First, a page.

The Mysteries of Christmas Cake–Unveiled (Sort of)

Ah, the Christmas cake, or “fruitcake” as it is fondly (and not so fondly) known. In the UK, they call it “rich” fruitcake, though the reason escapes me a bit–I think it’s because there is more dried fruit in it than in a “regular” fruitcake.

Now in the States, we abhor the fruitcake. We love to hate it, don’t we? I’ve never tried an American fruitcake and I don’t believe I ever will–all those green and red and orange candied fruits look, well, pretty gross. This is one thing British fruitcake has going for it–none of that scary stuff. But I have to say, it’s scary in its own right. My husband made the Christmas cake this year, a bit late (he waited until November when ideally it would’ve been done in early- to mid-June).

Here’s what the batter looked like pre-baking:

The blue paper is wrapped around the outer edge of the pan to keep it from burning. In Simon’s family, it’s traditional to use this particular blue paper (it’s actually a bag from the pharmacist saved year-after-year for the purpose, don’t ask me why). The paper is tied on with a string, also saved from year-to-year, and the batter must be stirred by the children of the family so they can make a wish and for good luck. (Perhaps they wish for a good excuse to not eat the Christmas cake.)

After all that, the cake is baked for a good four or five hours (the thing is enormous) and then set aside to cool and be iced with marzipan and tucked away for Christmas Day. I’ll post a photo of the end result here in a bit.

So what goes in a Christmas cake, exactly? Here’s a recipe that would have been used in large manor houses round about 1845:

  • 2 lb. mixed fruit (dried)
  • generous 1.5 lb. flour and butter
  • scant 1/2 lb. peel (lemon and orange)
  • 10 eggs
  • 1/2 lb. treacle

Cream the butter and whisk the eggs. Add flour and eggs to the butter and mix well until a stiff batter is formed. Add in the fruit and treacle. Mix the cake by hand (it will burn out a modern electric mixer). Turn it into a well-greased 9-inch tin and bake in a moderate oven (140 degrees Celsius/280 Fahrenheit) for about 5-6 hours. Wrap the tin in several layers of paper to stop the edges of the cake from burning.

Anyone want to give it a try and let me know how it turns out? We bought rolls of prepared marzipan to lay over the finished cake; for a view of what a finished product might look like, check here (ours looks nothing like these).

For a really large cake, the recipe recommends 10 lbs. of fruit, 8 lbs. of flour, 8 lbs. of butter, 2 lbs. of candied peel, about 50 eggs, and a little treacle. (If you make that one, do let me know. And send pictures.)

11 thoughts on “The Mysteries of Christmas Cake–Unveiled (Sort of)

  1. caralopezlee

    Disgusting and hilarious. My grandmother used to make the only fruitcake I actually liked, those nasty candied fruits aside. Hers was moist and flavorful and had raisins. If you made it with just the raisins, and left out those creepy red and green bits altogether, it would be downright delicious. However, at that point you might as well just make pumpkin-bread with raisins, which is tastier and makes more sense than nearly fruitless fruitcake.

    I made homemade egg nog the other night, another creepy holiday tradition – I usually end up with a few floaty bits of scrambled egg. This batch was fine, until I introduced the whipped egg whites. Next time I’ll try yolks-only – it was delicious and creamy at that point in the process. I’d give up, but sometimes all that cream and sugar are worth it.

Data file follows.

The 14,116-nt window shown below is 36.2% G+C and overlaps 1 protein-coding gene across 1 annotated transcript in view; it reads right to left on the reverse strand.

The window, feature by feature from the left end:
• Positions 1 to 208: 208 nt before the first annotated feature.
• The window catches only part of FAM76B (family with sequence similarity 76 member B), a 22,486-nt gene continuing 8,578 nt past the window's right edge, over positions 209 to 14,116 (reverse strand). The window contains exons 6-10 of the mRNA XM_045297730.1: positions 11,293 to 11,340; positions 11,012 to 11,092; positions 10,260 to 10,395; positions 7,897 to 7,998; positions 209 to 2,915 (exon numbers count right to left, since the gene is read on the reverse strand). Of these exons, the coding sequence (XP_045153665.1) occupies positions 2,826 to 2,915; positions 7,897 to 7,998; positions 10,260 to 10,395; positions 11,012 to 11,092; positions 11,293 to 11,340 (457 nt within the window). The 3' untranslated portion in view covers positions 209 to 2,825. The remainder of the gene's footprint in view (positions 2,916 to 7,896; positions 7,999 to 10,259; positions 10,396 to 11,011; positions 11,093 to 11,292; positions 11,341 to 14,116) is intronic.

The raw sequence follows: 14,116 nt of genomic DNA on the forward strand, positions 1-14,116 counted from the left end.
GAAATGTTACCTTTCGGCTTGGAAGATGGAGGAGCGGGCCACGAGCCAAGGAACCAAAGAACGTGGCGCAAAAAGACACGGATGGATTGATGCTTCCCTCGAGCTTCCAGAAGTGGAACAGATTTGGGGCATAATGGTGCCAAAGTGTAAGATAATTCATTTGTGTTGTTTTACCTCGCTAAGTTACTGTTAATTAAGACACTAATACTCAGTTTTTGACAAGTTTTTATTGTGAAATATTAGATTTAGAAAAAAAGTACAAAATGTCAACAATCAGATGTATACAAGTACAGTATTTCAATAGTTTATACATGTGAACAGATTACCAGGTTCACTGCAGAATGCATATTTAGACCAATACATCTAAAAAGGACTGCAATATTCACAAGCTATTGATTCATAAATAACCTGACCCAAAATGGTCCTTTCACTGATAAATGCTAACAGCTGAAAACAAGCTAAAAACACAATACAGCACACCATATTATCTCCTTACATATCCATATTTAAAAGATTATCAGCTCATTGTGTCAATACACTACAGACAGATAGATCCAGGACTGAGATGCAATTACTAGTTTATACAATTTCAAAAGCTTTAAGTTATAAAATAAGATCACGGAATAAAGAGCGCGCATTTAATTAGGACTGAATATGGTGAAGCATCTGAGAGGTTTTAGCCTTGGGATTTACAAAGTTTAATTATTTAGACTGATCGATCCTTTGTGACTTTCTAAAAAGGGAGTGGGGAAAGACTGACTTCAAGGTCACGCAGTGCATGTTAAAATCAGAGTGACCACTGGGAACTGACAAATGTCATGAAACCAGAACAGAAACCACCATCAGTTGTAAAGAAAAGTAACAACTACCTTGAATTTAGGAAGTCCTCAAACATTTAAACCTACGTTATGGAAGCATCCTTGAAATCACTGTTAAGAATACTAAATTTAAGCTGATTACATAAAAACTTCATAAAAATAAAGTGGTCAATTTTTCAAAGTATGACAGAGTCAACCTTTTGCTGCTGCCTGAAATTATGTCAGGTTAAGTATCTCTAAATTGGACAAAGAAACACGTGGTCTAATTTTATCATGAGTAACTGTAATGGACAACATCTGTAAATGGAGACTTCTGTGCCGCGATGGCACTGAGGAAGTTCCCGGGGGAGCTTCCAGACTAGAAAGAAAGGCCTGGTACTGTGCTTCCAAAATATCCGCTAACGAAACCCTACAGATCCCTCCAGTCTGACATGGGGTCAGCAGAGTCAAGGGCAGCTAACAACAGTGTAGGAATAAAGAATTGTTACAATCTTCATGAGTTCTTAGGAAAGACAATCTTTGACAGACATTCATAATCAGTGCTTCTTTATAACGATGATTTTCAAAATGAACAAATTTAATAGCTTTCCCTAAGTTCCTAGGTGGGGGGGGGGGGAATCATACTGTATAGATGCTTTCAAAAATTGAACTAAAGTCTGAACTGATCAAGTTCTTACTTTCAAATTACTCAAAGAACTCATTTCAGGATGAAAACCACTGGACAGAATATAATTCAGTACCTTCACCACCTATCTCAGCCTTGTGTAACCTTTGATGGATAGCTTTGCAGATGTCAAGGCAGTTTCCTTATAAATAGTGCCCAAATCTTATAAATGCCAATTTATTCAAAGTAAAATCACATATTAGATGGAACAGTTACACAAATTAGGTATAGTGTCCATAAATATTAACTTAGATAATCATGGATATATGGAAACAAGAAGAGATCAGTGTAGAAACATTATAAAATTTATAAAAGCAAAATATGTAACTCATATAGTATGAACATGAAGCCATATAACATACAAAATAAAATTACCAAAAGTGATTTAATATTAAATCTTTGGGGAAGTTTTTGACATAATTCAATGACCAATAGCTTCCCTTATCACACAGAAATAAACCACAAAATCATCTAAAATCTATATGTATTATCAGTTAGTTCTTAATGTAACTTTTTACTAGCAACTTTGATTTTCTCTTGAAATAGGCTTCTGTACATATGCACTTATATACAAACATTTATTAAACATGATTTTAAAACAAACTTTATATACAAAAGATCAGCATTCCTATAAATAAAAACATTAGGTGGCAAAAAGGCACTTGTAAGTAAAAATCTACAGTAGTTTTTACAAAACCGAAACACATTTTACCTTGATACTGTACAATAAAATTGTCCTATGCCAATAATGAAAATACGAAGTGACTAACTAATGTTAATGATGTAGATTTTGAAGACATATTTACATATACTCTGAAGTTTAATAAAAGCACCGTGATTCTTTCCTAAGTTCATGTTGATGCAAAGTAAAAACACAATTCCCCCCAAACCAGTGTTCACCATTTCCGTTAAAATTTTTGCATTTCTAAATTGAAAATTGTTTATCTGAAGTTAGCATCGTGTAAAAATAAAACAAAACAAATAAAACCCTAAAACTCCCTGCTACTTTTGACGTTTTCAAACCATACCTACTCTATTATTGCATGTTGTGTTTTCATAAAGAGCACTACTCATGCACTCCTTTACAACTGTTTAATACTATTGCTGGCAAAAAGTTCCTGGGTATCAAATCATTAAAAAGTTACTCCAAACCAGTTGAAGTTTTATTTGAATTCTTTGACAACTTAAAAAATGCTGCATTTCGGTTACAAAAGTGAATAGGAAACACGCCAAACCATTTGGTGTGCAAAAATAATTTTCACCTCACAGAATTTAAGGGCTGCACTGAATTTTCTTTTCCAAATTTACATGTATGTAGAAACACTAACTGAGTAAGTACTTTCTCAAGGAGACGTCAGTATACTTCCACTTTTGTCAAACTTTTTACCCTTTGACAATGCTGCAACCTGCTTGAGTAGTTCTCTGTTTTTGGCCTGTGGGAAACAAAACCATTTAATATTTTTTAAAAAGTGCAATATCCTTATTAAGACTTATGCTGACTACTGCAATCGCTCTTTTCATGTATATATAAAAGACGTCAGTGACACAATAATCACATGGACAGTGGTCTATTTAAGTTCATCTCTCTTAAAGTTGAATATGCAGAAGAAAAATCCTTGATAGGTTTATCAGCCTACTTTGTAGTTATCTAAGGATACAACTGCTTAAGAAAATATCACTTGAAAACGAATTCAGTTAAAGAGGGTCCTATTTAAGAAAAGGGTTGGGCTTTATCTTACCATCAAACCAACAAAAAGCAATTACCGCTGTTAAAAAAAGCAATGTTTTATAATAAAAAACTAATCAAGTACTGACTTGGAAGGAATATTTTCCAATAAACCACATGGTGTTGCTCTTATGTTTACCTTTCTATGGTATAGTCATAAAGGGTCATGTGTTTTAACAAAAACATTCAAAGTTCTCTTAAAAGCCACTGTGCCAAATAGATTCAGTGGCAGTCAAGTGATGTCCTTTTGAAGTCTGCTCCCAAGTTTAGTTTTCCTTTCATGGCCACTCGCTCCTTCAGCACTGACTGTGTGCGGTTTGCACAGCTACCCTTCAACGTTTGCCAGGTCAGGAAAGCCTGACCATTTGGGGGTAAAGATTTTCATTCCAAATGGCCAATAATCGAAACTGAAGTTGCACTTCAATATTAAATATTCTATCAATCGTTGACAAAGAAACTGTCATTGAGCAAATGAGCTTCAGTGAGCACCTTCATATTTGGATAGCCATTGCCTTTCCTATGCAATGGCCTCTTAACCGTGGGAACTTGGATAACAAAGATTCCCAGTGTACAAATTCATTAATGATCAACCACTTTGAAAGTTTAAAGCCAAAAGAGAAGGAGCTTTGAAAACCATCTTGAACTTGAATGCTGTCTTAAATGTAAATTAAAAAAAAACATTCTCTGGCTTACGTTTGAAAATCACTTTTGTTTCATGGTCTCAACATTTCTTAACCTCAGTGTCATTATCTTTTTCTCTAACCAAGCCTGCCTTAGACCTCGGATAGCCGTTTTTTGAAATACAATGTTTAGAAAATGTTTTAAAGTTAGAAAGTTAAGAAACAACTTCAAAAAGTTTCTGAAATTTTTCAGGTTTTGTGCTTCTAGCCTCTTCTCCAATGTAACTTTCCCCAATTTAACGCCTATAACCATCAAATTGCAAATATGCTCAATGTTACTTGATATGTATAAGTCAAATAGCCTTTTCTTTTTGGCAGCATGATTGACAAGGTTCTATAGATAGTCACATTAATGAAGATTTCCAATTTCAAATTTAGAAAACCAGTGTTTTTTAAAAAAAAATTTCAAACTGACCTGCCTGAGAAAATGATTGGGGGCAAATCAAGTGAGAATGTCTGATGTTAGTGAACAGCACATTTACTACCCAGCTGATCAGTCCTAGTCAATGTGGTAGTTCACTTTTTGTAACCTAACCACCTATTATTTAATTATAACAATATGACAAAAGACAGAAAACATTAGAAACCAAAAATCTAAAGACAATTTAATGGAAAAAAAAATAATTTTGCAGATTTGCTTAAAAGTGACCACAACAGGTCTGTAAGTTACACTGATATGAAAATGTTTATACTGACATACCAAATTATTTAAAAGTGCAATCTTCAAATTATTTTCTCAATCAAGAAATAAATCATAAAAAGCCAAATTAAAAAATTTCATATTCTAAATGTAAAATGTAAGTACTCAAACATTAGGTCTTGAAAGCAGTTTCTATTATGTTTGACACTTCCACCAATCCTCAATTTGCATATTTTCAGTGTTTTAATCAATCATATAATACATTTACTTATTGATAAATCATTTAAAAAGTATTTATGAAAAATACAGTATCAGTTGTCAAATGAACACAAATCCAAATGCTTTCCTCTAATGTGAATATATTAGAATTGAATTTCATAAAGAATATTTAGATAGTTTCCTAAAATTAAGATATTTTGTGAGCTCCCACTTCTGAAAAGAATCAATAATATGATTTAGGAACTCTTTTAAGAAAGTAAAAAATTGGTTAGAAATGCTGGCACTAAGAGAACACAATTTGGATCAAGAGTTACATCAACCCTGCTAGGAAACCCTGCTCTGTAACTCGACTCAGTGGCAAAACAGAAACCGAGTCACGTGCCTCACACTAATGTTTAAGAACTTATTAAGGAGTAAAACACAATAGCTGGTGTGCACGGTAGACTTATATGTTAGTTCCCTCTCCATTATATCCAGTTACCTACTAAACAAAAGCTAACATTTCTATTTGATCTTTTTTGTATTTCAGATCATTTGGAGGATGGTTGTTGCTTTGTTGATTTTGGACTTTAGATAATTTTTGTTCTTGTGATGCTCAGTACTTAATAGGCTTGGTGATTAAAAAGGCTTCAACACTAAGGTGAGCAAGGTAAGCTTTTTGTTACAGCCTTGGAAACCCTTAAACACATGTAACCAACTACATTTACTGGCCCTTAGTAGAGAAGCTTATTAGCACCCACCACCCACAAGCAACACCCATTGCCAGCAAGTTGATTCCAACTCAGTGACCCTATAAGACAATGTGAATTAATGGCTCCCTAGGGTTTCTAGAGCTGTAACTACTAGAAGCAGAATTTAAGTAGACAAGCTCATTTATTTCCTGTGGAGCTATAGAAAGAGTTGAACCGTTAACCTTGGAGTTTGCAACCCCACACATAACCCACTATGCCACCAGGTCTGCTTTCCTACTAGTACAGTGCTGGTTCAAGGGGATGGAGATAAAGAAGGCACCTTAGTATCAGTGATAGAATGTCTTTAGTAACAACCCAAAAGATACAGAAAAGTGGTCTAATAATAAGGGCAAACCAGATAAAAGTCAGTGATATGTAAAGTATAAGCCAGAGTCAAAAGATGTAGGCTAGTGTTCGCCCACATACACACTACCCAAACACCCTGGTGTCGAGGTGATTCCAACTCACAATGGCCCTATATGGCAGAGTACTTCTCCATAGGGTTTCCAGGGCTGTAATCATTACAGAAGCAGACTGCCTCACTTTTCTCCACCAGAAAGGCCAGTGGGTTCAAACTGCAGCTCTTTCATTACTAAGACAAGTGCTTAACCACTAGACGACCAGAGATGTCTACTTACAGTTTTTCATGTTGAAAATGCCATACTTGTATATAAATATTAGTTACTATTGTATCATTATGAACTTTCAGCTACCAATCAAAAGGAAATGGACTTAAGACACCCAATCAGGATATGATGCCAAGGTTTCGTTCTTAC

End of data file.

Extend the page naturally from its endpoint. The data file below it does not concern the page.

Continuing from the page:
Reply
    1. virginiaw Post author

      Now egg nog scares me even more than fruitcake! Don’t believe I’ve ever been brave enough to try it; perhaps it’s time I did.

      Reply
  2. Rossandra White

    Thanks so much for this recipe and the lovely picture. Made my mouth water. I LOVE Christmas cake, but it must have the marzipan and hard icing on top. Whenever I return home to South Africa at Christmas-time, I always buy a couple to bring home . I’ve tried a couple of the fruitcakes here in California, but it’s not the same.

    Reply
    1. virginiaw Post author

      My husband just put the royal icing on overtop the marzipan last night. Yeah, that’s some hard icing.

      Reply
  3. beverlydiehl

    Okay, I looked up treacle. Theoretically, it shouldn’t be any scarier than molasses, but… really? Sounds gross. Plus, I don’t think my local grocery store carries treacle. (They might, they do carry Spotted Dick.)

    I actually have a friend who LOVES fruitcake, red and green candied fruits and all. I think I tried a piece, as a child, and one taste was enough. I hope you enjoy the one you mixed up, but that photo of the batter in process doesn’t look appealing to me.

    Reply
  4. Mary

    Awesome. In Peru, they love “paneton”. Everyone asks me if we have “paneton” in the US. It’s very amusing to explain that yes, we do have friutcake, but that it is a joke and no one actually eats it. So far I have been able to avoid the “paneton” taste test.

    Reply
    1. virginiaw Post author

      Mary, you should try it while you’re there–just once. Oh no, wait, you’re the picky eater…. 🙂

      Reply
      1. Mary

        Picky aside, I have now eaten paneton. It has more of a roll texture. Not terrible, but I don’t think I’ll miss it next year.

  5. kelly garriott waite

    One year, having nothing to give to our piano teacher, my mother wrapped up a fruitcake someone sent to us for Christmas. Unfortunately, this piano teacher actually liked fruitcake. She ate it all. And for weeks, she pestered my mother for the name of the store where she’d bought the fruitcake. I’m not sure how Mom pulled it off, but she never gave another fruitcake away. Feeding it to the dog was much safer.

    Reply

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